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FBI Director James Comey: Several ISIS-Inspired July 4 Attacks Foiled

James Comey said that would-be terrorists inspired by ISIS still present several challenges to the FBI, including that they can be "unreliable"

Some of the dozen arrests made by federal agents in the last four weeks helped to thwart potential terror attacks during the Fourth of July holiday, FBI Director James Comey said Thursday.

"I do believe our work disrupted efforts to kill people, likely in connection with July 4," Comey told reporters at FBI headquarters in Washington.

Comey's comments are a public confirmation made by other law enforcement that several people were arrested in the past month over concerns that they might have been inspired by ISIS to carry out attacks either during the holiday or during the Muslim holy period of Ramadan.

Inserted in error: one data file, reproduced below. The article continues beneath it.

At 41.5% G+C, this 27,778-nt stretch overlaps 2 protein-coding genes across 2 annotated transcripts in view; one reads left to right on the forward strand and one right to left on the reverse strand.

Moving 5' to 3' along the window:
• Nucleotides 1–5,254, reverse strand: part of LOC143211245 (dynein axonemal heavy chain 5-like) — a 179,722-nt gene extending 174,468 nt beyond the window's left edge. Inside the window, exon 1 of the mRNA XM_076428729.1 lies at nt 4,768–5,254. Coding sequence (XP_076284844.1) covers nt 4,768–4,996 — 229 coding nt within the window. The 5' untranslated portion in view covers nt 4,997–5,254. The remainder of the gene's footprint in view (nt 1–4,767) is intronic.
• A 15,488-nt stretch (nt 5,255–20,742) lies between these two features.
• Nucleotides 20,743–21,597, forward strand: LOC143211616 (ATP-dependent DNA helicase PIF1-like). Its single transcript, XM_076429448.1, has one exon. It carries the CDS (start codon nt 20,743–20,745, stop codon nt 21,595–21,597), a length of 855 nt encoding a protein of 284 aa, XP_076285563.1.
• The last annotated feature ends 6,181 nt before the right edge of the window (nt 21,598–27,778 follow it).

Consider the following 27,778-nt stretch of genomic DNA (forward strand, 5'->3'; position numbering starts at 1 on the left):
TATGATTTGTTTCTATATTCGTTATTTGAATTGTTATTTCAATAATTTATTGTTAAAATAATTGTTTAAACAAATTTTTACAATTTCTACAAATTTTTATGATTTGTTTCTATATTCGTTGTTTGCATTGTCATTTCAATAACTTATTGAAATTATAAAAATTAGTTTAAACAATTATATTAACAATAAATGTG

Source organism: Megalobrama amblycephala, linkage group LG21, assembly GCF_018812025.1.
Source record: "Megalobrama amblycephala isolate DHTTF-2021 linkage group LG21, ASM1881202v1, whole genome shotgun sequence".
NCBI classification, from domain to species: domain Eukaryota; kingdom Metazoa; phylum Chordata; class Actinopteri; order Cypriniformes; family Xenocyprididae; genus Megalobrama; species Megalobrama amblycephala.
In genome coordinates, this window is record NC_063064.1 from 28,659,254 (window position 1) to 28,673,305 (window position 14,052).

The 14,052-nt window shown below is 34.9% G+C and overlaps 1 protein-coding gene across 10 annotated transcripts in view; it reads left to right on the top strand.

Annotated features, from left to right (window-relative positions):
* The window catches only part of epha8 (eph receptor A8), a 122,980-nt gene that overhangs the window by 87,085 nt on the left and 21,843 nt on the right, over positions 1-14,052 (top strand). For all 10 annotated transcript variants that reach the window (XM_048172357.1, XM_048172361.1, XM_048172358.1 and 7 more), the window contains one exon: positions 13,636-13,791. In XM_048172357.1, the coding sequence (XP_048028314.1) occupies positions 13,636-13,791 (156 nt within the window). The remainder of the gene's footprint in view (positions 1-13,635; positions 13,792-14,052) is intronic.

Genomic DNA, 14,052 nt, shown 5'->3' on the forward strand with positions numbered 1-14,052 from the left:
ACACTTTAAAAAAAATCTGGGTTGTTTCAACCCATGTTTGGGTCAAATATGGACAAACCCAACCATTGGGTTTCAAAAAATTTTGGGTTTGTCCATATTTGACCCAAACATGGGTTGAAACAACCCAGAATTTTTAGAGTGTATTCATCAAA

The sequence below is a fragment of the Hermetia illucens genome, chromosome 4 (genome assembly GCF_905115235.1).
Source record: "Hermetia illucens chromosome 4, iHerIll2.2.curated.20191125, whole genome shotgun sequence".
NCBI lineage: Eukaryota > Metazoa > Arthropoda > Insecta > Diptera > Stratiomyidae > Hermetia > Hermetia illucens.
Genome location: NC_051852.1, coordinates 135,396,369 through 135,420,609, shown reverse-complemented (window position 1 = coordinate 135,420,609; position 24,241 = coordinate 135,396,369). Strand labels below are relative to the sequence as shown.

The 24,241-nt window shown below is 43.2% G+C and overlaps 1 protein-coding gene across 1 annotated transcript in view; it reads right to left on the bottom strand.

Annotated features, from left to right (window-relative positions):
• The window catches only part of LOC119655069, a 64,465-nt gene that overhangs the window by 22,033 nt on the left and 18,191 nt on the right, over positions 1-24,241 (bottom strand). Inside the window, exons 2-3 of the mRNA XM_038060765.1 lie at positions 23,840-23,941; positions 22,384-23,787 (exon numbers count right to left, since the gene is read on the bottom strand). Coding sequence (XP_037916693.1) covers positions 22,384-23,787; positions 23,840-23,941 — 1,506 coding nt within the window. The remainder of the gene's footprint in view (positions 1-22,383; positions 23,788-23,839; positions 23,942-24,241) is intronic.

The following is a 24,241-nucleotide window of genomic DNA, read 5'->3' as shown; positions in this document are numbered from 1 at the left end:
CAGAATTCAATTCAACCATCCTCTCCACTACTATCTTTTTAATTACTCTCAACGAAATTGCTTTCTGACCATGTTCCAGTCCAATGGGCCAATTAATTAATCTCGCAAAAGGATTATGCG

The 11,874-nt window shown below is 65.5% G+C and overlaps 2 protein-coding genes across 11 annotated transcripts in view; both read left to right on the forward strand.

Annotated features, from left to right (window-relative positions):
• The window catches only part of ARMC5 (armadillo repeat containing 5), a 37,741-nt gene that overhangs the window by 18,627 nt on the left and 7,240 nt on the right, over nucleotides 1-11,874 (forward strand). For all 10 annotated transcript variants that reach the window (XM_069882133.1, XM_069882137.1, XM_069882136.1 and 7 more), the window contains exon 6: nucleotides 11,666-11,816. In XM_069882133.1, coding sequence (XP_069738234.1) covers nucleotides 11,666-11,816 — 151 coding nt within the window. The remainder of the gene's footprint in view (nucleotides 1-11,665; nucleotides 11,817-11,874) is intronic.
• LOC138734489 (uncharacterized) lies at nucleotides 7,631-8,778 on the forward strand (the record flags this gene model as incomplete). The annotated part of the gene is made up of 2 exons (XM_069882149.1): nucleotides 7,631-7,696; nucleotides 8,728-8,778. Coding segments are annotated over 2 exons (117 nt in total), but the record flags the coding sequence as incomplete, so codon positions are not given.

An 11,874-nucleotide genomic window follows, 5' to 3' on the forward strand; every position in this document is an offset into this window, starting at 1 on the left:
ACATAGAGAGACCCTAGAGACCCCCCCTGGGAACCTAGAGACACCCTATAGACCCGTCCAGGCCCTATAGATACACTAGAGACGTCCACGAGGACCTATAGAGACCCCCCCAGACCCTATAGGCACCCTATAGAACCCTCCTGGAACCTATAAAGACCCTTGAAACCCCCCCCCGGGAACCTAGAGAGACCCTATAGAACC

A New York Police Officer watches crowds before the annual Fourth of July 2015 Nathan's Famous Hot Dog Eating Contest in Brooklyn, New York July 4, 2015.ANDREW KELLY / Reuters

Comey added that those inspired by ISIS don't make elaborate plans and often act on the spur of the moment.

"It's actually hard to figure out when they're trying to kill somebody," Comey said. "And you cannot say, 'Well, we've got to do it on the Fourth.' Because you know you have people who are motivated to kill people, and they are unreliable in terms of when they're going to act."

Related: Worries of ISIS-Inspired Attacks Cloud July 4 Holiday Weekend

The FBI has arrested around a dozen people in the past four weeks, Comey said.

"We made the arrests to thwart what we thought they were up to," he added. "Some of them were focused on the Fourth of July, and that's as specific as I can get."

He declined to say how many of those arrested were planning to carry out attacks or to describe the nature of what they were planning.

Some of those arrested, he said, had been using end-to-end encryption programs to communicate with ISIS. He warned Congress on Wednesday that it's becoming much harder for the FBI to track potential ISIS followers because of the growth in encryption technology.

Erik Ortiz contributed.